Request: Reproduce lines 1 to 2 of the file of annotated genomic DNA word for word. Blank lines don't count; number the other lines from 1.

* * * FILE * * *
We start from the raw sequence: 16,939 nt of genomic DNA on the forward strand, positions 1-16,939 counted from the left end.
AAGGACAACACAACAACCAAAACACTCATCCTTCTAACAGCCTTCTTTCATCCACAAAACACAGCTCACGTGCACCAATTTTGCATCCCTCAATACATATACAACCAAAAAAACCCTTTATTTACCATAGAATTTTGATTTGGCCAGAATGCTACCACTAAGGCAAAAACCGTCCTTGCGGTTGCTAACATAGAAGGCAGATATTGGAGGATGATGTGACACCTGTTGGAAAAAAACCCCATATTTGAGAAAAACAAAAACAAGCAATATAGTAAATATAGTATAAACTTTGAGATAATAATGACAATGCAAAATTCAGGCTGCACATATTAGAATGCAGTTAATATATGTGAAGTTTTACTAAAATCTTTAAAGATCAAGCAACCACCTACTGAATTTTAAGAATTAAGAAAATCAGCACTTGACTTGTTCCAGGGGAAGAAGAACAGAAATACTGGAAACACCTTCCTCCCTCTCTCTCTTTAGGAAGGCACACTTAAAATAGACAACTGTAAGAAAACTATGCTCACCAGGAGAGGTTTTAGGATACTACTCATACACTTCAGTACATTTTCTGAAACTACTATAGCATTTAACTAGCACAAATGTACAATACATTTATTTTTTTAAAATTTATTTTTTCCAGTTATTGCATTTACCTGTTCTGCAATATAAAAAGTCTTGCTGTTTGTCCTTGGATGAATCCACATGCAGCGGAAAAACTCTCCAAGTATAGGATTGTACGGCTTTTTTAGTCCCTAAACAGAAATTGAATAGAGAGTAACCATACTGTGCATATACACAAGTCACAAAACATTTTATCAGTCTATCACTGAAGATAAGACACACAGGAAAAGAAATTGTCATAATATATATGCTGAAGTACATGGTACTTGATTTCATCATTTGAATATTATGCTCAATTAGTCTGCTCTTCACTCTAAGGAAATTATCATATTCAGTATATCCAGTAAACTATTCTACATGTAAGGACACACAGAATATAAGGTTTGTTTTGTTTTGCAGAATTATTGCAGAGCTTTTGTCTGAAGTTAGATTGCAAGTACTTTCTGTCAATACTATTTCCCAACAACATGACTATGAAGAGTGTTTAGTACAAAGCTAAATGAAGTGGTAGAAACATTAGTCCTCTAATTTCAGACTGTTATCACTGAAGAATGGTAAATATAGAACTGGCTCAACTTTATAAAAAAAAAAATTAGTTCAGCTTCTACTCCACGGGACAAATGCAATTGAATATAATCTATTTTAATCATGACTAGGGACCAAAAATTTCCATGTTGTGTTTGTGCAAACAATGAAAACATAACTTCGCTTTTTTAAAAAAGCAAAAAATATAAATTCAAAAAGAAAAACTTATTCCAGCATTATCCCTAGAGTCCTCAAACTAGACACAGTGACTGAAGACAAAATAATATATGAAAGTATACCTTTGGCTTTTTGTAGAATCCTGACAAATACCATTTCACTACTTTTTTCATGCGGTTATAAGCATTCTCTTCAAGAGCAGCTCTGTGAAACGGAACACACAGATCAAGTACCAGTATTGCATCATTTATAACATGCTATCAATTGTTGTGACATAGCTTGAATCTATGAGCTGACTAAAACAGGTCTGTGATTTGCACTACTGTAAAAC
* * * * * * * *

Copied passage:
We start from the raw sequence: 16,939 nt of genomic DNA on the forward strand, positions 1-16,939 counted from the left end.
AAGGACAACACAACAACCAAAACACTCATCCTTCTAACAGCCTTCTTTCATCCACAAAACACAGCTCACGTGCACCAATTTTGCATCCCTCAATACATATACAACCAAAAAAACCCTTTATTTACCATAGAATTTTGATTTGGCCAGAATGCTACCACTAAGGCAAAAACCGTCCTTGCGGTTGCTAACATAGAAGGCAGATATTGGAGGATGATGTGACACCTGTTGGAAAAAAACCCCATATTTGAGAAAAACAAAAACAAGCAATATAGTAAATATAGTATAAACTTTGAGATAATAATGACAATGCAAAATTCAGGCTGCACATATTAGAATGCAGTTAATATATGTGAAGTTTTACTAAAATCTTTAAAGATCAAGCAACCACCTACTGAATTTTAAGAATTAAGAAAATCAGCACTTGACTTGTTCCAGGGGAAGAAGAACAGAAATACTGGAAACACCTTCCTCCCTCTCTCTCTTTAGGAAGGCACACTTAAAATAGACAACTGTAAGAAAACTATGCTCACCAGGAGAGGTTTTAGGATACTACTCATACACTTCAGTACATTTTCTGAAACTACTATAGCATTTAACTAGCACAAATGTACAATACATTTATTTTTTTAAAATTTATTTTTTCCAGTTATTGCATTTACCTGTTCTGCAATATAAAAAGTCTTGCTGTTTGTCCTTGGATGAATCCACATGCAGCGGAAAAACTCTCCAAGTATAGGATTGTACGGCTTTTTTAGTCCCTAAACAGAAATTGAATAGAGAGTAACCATACTGTGCATATACACAAGTCACAAAACATTTTATCAGTCTATCACTGAAGATAAGACACACAGGAAAAGAAATTGTCATAATATATATGCTGAAGTACATGGTACTTGATTTCATCATTTGAATATTATGCTCAATTAGTCTGCTCTTCACTCTAAGGAAATTATCATATTCAGTATATCCAGTAAACTATTCTACATGTAAGGACACACAGAATATAAGGTTTGTTTTGTTTTGCAGAATTATTGCAGAGCTTTTGTCTGAAGTTAGATTGCAAGTACTTTCTGTCAATACTATTTCCCAACAACATGACTATGAAGAGTGTTTAGTACAAAGCTAAATGAAGTGGTAGAAACATTAGTCCTCTAATTTCAGACTGTTATCACTGAAGAATGGTAAATATAGAACTGGCTCAACTTTATAAAAAAAAAAATTAGTTCAGCTTCTACTCCACGGGACAAATGCAATTGAATATAATCTATTTTAATCATGACTAGGGACCAAAAATTTCCATGTTGTGTTTGTGCAAACAATGAAAACATAACTTCGCTTTTTTAAAAAAGCAAAAAATATAAATTCAAAAAGAAAAACTTATTCCAGCATTATCCCTAGAGTCCTCAAACTAGACACAGTGACTGAAGACAAAATAATATATGAAAGTATACCTTTGGCTTTTTGTAGAATCCTGACAAATACCATTTCACTACTTTTTTCATGCGGTTATAAGCATTCTCTTCAAGAGCAGCTCTGTGAAACGGAACACACAGATCAAGTACCAGTATTGCATCATTTATAACATGCTATCAATTGTTGTGACATAGCTTGAATCTATGAGCTGACTAAAACAGGTCTGTGATTTGCACTACTGTAAAAC